Using ISAs as part of your financial planning can make a real difference to helping you achieve your saving goals. Here’s our guide to understanding ISAs, and the key things you need to know.
What is an ISA?
An ISA, or individual savings account, is a tax-efficient account for your investments or savings.
There are 2 types of ISA:
- A cash ISA which is tax-free.
- A stocks and shares ISA, which is tax efficient.
With a stocks and shares ISA you are investing; this could be in funds, shares, corporate or government bonds. You can choose a platform and trade the shares yourself, or choose an online service to invest on your behalf. If the investments held within your ISA make a profit you are exempt from capital gains tax, and you’ll also receive preferential tax treatment on dividends and interest.
Who can open an ISA?
You must be a UK resident, and be aged 16 or over to open a cash ISA. You must be 18 or over to hold a stocks and shares ISA.
How much can I put in an ISA?
This tax year runs from 6th April 2015 to 5th April 2016, and you can save up to £15,240 during this period. You can either put your entire allowance into a cash ISA or put it all into a stocks and shares ISA. Alternatively, you can split your annual allowance between one cash ISA and one stocks and shares ISA. You can’t open more than one ISA of each type in a tax year.
What if I want to invest more than £15,240?
You can only invest a maximum of £15,240 in an ISA but some providers will offer you a stocks and shares ISA plus a general investment account on top. That way you can see your complete portfolio in one place, making it easer for you to see how your investment is performing.
If I haven’t used my full annual allowance can I carry it forward to the next year?
No, if you haven’t used your annual allowance then you can’t carry it forward – you either use it or lose it.
Can I move existing ISAs to a new provider?
Yes, you can move your existing ISAs, although you will need to check that your new provider allows you to do this. It’s important to let your new provider organise the transfer for you, so your assets remain sheltered from tax.
Could I get a better interest rate from my bank or building society account instead of a cash ISA?
Interest rates on most bank and building society accounts are low at the moment, so some current accounts offer a higher interest rate on your balance to encourage you to switch. It’s important to look at all the options, and consider your saving goals.
If you’re putting money away on a short-term basis, such as for a holiday, then you may be better off leaving it in your bank account. Any interest you earn will be subject to tax though, so the more you earn, the more you’ll be taxed. Therefore, for basic rate taxpayers, 20% of the interest earned will be paid in tax, and for higher rate taxpayers that will be 40%, with additional rate taxpayers paying 45%. If the money is put in an ISA it remains tax free year-on-year, so it’s usually a better option for mid and long-term saving.
Is a cash ISA a safer investment than a stocks and shares ISA?
A cash ISA is a secure place for your money as you are not exposed to risk and volatility in the same way that you can be with a stocks and shares ISA. However, interest rates for cash ISAs are typically very low at present.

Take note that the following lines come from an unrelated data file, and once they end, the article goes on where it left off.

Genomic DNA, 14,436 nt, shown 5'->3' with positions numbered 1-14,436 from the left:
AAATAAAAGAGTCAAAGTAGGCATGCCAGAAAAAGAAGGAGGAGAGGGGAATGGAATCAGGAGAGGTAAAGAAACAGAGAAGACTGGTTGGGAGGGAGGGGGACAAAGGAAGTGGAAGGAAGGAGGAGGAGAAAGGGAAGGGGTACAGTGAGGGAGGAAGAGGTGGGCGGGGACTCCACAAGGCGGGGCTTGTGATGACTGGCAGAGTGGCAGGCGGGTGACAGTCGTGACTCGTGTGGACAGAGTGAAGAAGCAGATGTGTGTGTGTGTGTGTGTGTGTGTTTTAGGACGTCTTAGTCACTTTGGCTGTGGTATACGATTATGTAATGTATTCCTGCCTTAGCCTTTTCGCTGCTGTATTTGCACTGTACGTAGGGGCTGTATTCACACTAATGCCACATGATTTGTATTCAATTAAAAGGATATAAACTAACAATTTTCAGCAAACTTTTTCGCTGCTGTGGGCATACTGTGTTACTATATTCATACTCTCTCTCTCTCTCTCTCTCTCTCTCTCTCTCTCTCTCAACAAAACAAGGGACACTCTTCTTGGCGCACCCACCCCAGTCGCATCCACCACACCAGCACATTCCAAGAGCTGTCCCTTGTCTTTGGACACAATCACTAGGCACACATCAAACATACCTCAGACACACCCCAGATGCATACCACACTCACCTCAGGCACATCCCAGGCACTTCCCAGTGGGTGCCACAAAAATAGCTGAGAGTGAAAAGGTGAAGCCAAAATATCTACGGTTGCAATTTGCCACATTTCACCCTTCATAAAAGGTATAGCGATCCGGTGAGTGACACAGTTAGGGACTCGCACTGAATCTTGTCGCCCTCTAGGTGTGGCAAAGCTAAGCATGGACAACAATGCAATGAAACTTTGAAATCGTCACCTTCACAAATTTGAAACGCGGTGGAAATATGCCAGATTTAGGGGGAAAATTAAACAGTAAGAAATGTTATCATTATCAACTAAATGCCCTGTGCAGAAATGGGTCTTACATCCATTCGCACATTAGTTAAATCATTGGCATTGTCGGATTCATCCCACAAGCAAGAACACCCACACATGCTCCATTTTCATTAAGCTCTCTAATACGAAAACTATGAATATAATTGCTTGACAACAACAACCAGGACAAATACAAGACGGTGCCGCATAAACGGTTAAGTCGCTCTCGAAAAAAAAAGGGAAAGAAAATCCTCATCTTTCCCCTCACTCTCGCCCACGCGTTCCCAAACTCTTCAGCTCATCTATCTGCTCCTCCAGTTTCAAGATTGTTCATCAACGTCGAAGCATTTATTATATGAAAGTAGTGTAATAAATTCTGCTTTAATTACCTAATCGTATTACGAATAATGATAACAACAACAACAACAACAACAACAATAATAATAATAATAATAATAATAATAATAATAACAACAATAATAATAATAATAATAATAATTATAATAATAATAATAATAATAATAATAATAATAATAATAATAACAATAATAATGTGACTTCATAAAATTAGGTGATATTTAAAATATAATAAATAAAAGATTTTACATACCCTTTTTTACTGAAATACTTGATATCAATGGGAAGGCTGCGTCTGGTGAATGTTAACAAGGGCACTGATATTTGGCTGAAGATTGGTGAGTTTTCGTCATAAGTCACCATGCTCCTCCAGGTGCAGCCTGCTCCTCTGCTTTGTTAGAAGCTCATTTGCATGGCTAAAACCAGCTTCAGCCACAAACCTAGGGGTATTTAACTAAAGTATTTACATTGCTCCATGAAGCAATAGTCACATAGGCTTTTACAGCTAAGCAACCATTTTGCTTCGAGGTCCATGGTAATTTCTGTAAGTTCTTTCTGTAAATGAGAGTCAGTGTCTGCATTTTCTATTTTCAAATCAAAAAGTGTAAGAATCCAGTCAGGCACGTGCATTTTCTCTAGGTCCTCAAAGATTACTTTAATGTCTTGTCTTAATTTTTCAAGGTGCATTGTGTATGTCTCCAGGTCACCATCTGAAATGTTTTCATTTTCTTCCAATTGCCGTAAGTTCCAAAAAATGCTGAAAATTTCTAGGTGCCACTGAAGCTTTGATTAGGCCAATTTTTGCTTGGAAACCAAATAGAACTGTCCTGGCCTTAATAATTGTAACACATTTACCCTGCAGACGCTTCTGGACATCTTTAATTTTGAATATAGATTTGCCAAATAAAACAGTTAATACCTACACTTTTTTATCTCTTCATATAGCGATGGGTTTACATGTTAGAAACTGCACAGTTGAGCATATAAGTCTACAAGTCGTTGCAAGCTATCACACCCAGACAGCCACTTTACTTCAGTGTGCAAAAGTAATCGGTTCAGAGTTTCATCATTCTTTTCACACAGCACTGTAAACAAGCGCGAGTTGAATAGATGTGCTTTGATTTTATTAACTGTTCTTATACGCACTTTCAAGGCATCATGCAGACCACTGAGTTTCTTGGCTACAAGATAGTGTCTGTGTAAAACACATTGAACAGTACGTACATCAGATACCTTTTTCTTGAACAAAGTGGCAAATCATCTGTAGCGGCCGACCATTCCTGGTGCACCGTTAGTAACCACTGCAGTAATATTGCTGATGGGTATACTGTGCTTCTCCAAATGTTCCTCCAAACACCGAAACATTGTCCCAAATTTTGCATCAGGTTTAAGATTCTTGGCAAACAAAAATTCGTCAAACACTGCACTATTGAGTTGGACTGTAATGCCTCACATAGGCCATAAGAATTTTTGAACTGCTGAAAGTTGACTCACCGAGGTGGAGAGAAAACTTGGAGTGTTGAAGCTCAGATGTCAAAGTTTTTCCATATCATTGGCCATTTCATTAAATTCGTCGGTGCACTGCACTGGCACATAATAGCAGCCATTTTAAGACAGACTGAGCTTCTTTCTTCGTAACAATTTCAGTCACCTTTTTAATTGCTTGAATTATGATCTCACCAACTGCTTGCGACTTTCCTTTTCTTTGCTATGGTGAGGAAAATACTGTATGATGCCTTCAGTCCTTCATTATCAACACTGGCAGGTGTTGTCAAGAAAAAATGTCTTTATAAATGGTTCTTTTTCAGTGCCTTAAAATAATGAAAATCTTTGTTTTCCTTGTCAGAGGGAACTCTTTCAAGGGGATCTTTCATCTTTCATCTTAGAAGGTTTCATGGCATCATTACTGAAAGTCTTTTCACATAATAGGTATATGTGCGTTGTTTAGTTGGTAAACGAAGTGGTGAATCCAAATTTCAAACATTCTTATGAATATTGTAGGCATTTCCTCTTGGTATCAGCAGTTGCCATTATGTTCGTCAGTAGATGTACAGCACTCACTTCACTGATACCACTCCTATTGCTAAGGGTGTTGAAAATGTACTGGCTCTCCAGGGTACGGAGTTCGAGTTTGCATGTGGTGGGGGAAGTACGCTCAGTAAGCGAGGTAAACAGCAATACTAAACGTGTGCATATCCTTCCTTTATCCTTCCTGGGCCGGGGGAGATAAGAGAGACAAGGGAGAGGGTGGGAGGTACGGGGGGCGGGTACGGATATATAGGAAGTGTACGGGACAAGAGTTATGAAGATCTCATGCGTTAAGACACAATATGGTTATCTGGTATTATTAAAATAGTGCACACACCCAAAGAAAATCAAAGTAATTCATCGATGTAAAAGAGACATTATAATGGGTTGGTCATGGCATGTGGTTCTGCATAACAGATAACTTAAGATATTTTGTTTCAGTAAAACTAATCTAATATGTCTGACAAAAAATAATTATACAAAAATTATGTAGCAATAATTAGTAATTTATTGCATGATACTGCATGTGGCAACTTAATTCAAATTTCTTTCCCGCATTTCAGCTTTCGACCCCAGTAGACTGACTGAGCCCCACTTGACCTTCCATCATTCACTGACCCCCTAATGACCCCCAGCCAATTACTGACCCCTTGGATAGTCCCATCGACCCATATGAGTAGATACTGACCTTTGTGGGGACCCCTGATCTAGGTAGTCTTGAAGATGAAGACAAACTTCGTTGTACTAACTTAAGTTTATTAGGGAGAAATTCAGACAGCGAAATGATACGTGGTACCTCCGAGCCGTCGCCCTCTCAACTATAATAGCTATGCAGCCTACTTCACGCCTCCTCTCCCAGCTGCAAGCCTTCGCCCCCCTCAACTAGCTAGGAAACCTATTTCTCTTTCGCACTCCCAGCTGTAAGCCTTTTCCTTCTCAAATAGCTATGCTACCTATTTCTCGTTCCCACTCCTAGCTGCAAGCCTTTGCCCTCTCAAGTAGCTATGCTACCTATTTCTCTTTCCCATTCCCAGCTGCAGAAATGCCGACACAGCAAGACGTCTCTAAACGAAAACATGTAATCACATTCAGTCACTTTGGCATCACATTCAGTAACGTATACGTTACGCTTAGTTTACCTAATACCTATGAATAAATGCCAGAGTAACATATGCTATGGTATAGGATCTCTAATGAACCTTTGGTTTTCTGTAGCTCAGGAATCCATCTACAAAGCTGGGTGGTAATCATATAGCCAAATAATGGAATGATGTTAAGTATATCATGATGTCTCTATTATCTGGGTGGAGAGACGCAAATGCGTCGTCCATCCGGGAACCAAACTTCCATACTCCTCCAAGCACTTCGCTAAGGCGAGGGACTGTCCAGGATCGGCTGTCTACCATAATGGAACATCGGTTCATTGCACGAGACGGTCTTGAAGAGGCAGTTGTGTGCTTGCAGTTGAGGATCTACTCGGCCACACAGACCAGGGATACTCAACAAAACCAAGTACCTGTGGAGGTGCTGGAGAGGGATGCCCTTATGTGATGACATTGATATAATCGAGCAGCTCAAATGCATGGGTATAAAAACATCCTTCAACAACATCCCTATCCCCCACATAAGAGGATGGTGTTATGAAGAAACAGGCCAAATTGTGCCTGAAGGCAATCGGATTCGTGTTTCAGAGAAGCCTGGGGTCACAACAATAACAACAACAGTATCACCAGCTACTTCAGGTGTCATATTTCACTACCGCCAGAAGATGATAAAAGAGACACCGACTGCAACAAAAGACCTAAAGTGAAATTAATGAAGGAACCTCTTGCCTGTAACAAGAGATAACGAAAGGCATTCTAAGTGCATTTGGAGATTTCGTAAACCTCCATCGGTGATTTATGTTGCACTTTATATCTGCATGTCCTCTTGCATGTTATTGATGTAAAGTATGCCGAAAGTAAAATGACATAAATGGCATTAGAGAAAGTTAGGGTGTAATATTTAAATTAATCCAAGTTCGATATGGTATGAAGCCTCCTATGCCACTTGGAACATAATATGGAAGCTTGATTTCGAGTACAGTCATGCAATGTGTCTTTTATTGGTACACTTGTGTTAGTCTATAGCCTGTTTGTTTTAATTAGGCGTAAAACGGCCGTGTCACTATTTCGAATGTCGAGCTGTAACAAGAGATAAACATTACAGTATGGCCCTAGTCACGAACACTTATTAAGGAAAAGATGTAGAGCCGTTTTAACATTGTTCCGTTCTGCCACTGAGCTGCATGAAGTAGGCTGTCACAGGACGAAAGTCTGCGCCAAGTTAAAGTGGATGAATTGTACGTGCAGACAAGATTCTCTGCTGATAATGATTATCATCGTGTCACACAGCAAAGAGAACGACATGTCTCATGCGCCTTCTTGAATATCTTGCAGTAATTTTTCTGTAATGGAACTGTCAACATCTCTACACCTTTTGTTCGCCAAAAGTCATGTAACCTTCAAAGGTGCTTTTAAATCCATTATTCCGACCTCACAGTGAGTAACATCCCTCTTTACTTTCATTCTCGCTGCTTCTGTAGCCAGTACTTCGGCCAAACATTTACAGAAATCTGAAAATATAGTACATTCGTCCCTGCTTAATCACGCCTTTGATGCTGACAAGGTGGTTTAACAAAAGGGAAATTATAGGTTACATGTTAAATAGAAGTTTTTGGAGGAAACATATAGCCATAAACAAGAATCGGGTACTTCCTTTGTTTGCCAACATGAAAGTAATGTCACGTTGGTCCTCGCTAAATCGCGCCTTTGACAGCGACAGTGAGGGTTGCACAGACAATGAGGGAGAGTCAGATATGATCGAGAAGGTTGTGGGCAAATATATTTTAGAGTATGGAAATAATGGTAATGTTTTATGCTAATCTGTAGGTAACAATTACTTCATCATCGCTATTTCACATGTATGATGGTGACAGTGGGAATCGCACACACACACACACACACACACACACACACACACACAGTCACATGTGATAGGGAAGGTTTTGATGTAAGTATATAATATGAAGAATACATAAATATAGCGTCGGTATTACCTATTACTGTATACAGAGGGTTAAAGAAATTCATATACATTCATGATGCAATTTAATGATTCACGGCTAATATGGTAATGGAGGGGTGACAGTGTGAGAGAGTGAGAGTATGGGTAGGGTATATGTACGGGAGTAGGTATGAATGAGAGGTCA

You also need to consider the effects of inflation upon your savings. Inflation risk is a hidden threat to any investment and the rising cost of living means £100 will buy you less in ten years’ time than it does today. So, for your investments to be safe from the effects of inflationary erosion, you need to ideally make sure they are earning more than the rate of inflation.
How do I invest in a stocks and shares ISA?
There are number of ways you can invest in a stocks and shares ISA. You can do it yourself and pick your own stocks and shares, or you can use a professional service. If you choose a professional service there are many options, from investing in a fund via a platform to an online service which creates a portfolio designed to suit your appetite for risk, and then manages it for you.
What is investment risk?
Put simply, investment risk is a measure of how much uncertainty there is about the level of return that an investment may deliver. The more risk you take, the wider the range of potential outcomes -if you want high returns you will need to accept a greater risk of loss.
You should ensure that whatever investment options you choose are suited to your lifestyle, financial goals, attitude to risk and capacity to withstand financial loss. There’s always a risk when investing as investments can go down as well as up. Generally speaking if you are investing in anything other than a cash ISA, you should look at investing for 5 years or more, rather than seeing it as a short-term option.
Can I withdraw money from my ISA?
You can take money out of your ISA whenever you want. You should remember, however, that when you withdraw money from your ISA, current rules do not permit you to replace the funds at a later date. This means, for example, that if you reach the ISA limit and then make a withdrawal, the money cannot be put back in.
How do I find out more?
You can view more details about ISAs on the GOV.UK website or you could consult a financial adviser. We have a comphrensive set of Investment FAQs at Lucas Fettes Online that you may find helpful too.
This article is intended as an overview, and does not constitute financial advice. The value of investments may fall as well as rise, and the income from investments may fluctuate and is not guaranteed. Lucas Fettes & Partners offers a Stocks & Shares ISA, and does not offer a Cash ISA.